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Thursday, September 23, 2004 - Page updated at 12:00 A.M.

U.S. rules out meeting hostage-takers' demands

By Chicago Tribune and Knight Ridder Newspapers

Rihab Rashid Taha, an Iraqi woman in U.S. custody
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BAGHDAD, Iraq — With the fate of a British hostage in the hands of a murderous group of Islamic radicals, Iraqi and U.S. officials denied yesterday that they were about to free a female prisoner whose release the kidnappers have demanded.

Contradicting an announcement from his government in Baghdad, Iraqi Prime Minister Ayad Allawi said no decision was made to free Rihab Rashid Taha or another female scientist accused of playing key roles in Saddam Hussein's weapons programs.

Allawi rejected suggestions that the Iraqi government was bowing to Tawhid and Jihad, a group linked to Abu Musab al-Zarqawi that has claimed responsibility for numerous attacks throughout Iraq. The group, which slaughtered two U.S. contractors this week, has threatened to behead a British hostage unless U.S.-led occupation forces release female Iraqi prisoners.

"We have not been negotiating, and we will not negotiate with terrorists on the release of hostages," Allawi told The Associated Press in Washington, where he is to meet with President Bush today. "Really, my heart goes out for the victims of terrorism, and their families and we are trying to do our best to ensure the release of them."

Conflicting statements over the female prisoners suggested there might be disagreements within Allawi's interim government, or possibly between Iraqi and U.S. authorities, on how to proceed in the face of the hostage crises.

At the same time, Allawi and the U.S.-led coalition are under increasing pressure to suppress the guerrilla and terrorist attacks that are devastating Iraq.

The hostage-takings and beheadings have provided the most disturbing images from the recent spike in violence.

Eugene Armstrong, 52, was killed Monday, and his butchering was videotaped and posted on the Internet. Jack Hensley, 48, like Armstrong a U.S. contractor working for Gulf Services of the United Arab Emirates, was killed Tuesday, and a tape of that slaying appeared on the same Islamic Web site yesterday.

Armstrong's remains were found in Baghdad on Tuesday, and Hensley's yesterday.
Also yesterday, a man identifying himself as British hostage Kenneth Bigley, who was captured with the Americans, was shown on a videotape posted on a Web site pleading for his life and asking British Prime Minister Tony Blair to intervene.

"I think this is possibly my last chance," the man said. "I don't want to die. I don't deserve [it]. Please free female prisoners held in Iraqi prisons."

In a Web statement repeating its demand that all Iraqi women prisoners be released, the al-Zarqawi group vowed again to kill Bigley, but it did not set a deadline, as it did for Armstrong, a Michigan native, and Hensley, of Marietta, Ga.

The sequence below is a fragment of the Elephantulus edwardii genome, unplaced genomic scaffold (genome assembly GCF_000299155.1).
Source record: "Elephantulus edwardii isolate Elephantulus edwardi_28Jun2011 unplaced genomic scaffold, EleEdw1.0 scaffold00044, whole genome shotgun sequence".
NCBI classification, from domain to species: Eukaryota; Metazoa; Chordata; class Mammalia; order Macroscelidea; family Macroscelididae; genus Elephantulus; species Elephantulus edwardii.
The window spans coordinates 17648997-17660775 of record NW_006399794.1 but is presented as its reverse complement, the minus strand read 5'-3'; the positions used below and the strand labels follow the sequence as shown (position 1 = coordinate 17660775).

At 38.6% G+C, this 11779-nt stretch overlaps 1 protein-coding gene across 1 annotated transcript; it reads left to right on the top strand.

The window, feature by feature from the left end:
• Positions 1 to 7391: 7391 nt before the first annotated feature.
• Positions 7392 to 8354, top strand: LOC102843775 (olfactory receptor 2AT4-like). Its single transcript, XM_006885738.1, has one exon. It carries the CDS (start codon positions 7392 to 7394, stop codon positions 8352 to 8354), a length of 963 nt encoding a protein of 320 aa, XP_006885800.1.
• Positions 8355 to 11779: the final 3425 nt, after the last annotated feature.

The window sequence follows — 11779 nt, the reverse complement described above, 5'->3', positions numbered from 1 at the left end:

Al-Zarqawi's decision to demand the release of Muslim women played into the Iraqi public's resentment over U.S. detention policies. The abuse of detainees at Abu Ghraib prison offended many Iraqis and fueled rumors that U.S. military personnel were sexually abusing Muslim women in jail cells across the country.

The U.S. military says it has only two Iraqi women in custody: Taha, who was dubbed "Dr. Germ" for her role in Iraq's anthrax program; and biotechnology expert Huda Salih Mahdi Ammash, who became known as "Mrs. Anthrax."

Iraqi Justice Ministry officials said they would release Taha on bail because she was no longer a threat to national security. She was captured in May 2003.

"I was told by my minister that she would be released. This was guaranteed," said Noori Abdul-Rahim Ibrahim, a Justice Ministry spokesman.

The Iraqi government also suggested that Ammash would be released.

But by midday, the U.S. officials said they had custody of Taha and Ammash and that the women wouldn't be released soon.

By evening, the head of Iraq's national-security agency said the prisoners were in the hands of the Iraqi government and might be released in the next two weeks. Iraqi national-security adviser Qassim Daoud said the only hurdles preventing the prisoners' immediate release were formalities such as health examinations and a review of the security conditions at the prisoners' homes. But Allawi told The Associated Press that no decision had been made about releasing the prisoners, adding, "No release takes place unless I authorize it."

Since Allawi's government came into power, U.S. officials have insisted that the interim government has control over national matters. In some cases, U.S. officials have claimed they're playing only a supporting role, taking direction from the Iraqi government.

The confusion over the release of the prisoners "reinforces the idea that the Americans are in control," said Judith Yaphe, a former CIA analyst who specializes on Iraq at the National Defense University. A four-person commission has been reviewing for the past two months the status of all 84 prisoners held by the United States, according to U.S. and Iraqi officials, to decide whether any should be released.

Also yesterday, The Associated Press reported that an Internet statement purportedly by a group that claimed to have kidnapped two Italian aid workers in Iraq said it had killed the women.

The posting could not be verified. Simona Pari and Simona Torretta were seized Sept. 7.

Copyright © 2004 The Seattle Times Company

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